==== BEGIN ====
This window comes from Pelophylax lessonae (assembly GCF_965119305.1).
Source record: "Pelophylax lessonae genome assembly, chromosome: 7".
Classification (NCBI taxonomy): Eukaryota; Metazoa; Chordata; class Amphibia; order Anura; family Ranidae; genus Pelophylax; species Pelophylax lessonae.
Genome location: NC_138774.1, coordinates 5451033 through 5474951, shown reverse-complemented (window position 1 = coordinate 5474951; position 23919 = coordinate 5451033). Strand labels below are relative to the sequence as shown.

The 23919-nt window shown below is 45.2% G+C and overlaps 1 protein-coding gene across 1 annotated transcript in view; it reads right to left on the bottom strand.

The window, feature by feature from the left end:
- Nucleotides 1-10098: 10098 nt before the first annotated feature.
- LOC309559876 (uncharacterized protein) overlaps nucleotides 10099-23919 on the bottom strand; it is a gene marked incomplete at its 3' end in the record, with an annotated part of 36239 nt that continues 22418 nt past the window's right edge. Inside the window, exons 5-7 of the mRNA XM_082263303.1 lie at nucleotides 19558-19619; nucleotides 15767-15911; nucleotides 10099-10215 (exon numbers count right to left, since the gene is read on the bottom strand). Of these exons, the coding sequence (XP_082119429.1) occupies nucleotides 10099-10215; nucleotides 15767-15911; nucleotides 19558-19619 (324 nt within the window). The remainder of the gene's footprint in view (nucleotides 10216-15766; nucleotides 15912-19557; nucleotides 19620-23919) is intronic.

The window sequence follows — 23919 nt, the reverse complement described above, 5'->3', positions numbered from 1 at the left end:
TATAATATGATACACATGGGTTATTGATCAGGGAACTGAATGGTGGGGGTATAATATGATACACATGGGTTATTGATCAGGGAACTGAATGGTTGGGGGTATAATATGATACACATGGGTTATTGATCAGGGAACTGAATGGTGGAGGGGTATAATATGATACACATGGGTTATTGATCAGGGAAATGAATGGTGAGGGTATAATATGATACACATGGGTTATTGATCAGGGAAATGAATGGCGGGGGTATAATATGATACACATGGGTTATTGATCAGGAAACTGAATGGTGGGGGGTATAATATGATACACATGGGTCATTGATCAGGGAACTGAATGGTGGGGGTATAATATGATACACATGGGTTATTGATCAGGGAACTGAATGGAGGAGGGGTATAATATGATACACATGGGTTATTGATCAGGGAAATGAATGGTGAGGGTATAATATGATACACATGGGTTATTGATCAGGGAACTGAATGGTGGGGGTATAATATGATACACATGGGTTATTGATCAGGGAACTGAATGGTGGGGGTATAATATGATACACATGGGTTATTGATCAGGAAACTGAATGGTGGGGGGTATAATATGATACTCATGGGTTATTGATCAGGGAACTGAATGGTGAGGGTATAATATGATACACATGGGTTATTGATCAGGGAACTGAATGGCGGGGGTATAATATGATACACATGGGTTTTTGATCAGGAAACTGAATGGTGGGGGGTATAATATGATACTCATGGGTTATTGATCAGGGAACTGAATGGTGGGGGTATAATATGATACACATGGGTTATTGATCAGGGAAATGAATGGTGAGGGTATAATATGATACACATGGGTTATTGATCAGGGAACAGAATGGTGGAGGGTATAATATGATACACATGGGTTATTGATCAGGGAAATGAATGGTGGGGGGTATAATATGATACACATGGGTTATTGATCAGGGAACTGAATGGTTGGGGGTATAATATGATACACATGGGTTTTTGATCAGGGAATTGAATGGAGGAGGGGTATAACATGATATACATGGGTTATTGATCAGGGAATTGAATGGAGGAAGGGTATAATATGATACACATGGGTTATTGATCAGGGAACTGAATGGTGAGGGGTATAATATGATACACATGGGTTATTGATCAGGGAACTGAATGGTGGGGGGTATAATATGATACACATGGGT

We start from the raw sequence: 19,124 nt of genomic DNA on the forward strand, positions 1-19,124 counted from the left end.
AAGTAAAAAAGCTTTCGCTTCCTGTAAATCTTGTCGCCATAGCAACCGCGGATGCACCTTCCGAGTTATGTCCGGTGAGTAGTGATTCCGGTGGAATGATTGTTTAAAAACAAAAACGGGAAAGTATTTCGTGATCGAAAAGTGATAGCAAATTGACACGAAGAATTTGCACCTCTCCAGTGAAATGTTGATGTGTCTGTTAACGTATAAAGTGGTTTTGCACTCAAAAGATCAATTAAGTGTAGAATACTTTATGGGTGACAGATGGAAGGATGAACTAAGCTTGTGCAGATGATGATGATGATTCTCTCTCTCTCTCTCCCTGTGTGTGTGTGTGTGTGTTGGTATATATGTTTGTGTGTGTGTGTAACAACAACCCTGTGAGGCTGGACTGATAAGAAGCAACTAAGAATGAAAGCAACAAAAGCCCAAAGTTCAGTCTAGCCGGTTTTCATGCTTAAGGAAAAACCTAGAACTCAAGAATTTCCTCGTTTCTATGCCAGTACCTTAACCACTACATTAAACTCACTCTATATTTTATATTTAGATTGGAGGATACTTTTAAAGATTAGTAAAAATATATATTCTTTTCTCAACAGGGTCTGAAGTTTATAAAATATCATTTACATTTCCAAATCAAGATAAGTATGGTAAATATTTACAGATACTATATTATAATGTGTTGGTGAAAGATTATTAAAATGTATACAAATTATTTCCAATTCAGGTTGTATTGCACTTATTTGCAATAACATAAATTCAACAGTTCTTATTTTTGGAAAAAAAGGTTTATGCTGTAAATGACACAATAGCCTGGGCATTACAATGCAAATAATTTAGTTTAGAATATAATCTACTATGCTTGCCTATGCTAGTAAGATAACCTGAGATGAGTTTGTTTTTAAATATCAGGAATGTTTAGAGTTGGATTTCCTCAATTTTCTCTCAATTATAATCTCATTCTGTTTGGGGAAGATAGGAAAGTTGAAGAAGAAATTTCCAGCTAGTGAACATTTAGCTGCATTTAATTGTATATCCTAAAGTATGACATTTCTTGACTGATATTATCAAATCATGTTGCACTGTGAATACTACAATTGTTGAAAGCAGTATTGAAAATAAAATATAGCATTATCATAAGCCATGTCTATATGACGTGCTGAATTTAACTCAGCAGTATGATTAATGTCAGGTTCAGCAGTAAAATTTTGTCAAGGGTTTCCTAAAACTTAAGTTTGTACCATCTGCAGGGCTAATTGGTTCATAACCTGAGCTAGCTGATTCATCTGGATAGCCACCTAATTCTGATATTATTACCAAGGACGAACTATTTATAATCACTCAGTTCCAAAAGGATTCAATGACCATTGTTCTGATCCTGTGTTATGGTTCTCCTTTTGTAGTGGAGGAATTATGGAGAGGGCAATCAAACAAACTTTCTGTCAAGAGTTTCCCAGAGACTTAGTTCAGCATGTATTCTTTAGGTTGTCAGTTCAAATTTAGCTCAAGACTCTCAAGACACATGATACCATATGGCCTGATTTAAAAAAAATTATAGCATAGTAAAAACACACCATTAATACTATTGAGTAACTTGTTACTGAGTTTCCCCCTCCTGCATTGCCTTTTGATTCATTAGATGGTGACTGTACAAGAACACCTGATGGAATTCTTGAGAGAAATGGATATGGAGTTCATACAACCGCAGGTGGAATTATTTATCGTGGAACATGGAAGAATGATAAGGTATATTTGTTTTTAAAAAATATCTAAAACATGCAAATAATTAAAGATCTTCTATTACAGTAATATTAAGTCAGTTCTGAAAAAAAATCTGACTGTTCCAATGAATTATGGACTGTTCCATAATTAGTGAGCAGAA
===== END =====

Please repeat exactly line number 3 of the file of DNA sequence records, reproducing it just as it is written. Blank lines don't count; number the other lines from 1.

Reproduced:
Classification (NCBI taxonomy): Eukaryota; Metazoa; Chordata; class Amphibia; order Anura; family Ranidae; genus Pelophylax; species Pelophylax lessonae.